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Aristotle on Sleep and Dreams

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Aristotle on Sleep and Dreams

Michael Alexander

Philosophy 1301

T - TH 11:30 - 12:50

Alexander 1

Aristotle's philosophy covered a broad range of topics including the existence of God, politics, and ethics. These subjects in particular, sleep and dreams, were less glorified than others yet critical topics Aristotle proceeded to explain. Aristotle discusses dreams and sleeping in three treatises: On Sleep and Dreams, On Sleeping and Waking, and On Divination through Sleep. His concepts of mind and imagination explain his ideas about dreaming.

Aristotle states that any one that is awake is conscious and is aware of external and internal stimulus and that the state of being awake or asleep is attributed to both the body and the soul. He explains that if sleeping is due to excess of waking and vice versa, then every being capable of waking is capable of sleeping since it cannot always be awake or asleep and neither of these are permanent states. He goes on to say that certain organisms, such as plants, are not capable of sleeping, waking, or dreaming because they lack a perceptive aspect (Hett, p.323). Aristotle states that while every sense has a particular function, there is a "common sense" that every sense is associated with and that sleep is only capable through the sensitive faculty and that which sleeps must possess this sensitive faculty. He adds that sleep is the immobilization of these sensitive faculties that give us sensation. Given, if one is asleep, it is impossible for them to access these senses and is incapable of sensation. Aristotle concludes that sleep is logically necessary due to excess in waking (Hett, p.327). The lack of sense perception Aristotle explains is present during sleep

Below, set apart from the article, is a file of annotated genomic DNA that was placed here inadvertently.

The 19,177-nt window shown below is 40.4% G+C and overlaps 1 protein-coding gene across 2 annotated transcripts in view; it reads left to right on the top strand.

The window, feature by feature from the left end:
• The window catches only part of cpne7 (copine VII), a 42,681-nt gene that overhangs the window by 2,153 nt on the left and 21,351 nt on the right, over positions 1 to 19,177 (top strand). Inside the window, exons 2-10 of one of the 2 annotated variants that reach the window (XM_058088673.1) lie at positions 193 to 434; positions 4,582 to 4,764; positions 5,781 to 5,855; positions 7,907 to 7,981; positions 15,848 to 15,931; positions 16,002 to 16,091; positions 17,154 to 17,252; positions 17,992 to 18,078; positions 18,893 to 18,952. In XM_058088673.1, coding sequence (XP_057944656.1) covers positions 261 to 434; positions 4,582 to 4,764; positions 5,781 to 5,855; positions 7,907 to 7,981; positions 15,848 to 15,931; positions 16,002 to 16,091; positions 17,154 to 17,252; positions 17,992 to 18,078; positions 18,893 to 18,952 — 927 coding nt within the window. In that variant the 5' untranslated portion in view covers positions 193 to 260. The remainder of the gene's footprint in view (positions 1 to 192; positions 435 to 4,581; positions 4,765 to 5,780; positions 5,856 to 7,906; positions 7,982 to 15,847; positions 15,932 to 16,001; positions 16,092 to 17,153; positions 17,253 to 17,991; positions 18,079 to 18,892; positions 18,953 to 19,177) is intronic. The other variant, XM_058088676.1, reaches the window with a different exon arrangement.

Alexander 2

helps to give a better understanding on where dreams come into play when sleeping.

When it comes to dreams, Aristotle argues that the employment of the auditory faculty is hearing and the visual faculty is seeing, and generally, that of sensitive faculties is perceiving. Also, if the eyes are closed when we are asleep, we have no perception during sleep. He states that it is not by sense perception that we see our dreams and that dreaming is neither perception nor opinion. Although some form of perception is necessary and is closely connected to the imagination (Hett, p.353). He also explains that when we are awake we are able to tell the difference between what is real and what is imagined, but while we are dreaming we cannot. This is what gives dreams the extreme sense of reality and the feeling and vividness that what we are experiencing in our dreams is real.

Much like the body and soul, the imagination is the same as the sensitive faculty although they are both different



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